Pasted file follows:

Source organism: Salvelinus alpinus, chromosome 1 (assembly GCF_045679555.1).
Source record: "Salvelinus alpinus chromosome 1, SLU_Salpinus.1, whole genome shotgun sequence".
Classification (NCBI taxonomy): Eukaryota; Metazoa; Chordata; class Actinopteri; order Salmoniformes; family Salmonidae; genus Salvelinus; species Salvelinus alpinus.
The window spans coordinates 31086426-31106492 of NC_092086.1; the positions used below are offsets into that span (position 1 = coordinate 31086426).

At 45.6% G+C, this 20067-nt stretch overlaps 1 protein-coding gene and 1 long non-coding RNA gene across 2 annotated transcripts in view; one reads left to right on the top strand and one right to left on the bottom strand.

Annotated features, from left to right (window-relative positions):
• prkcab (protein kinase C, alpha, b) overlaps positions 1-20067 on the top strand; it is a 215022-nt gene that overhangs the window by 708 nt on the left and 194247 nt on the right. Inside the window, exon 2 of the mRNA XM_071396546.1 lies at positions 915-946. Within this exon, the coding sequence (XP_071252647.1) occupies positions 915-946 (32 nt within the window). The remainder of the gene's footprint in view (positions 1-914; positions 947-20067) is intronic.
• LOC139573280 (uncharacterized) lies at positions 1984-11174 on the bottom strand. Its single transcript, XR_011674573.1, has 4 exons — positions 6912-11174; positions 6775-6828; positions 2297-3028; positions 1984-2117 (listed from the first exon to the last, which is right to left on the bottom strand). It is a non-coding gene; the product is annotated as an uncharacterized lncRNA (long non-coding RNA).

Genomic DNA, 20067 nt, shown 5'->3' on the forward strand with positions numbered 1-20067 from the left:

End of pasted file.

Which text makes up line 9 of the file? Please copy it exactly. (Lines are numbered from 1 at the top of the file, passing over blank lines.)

Genomic DNA, 20067 nt, shown 5'->3' on the forward strand with positions numbered 1-20067 from the left: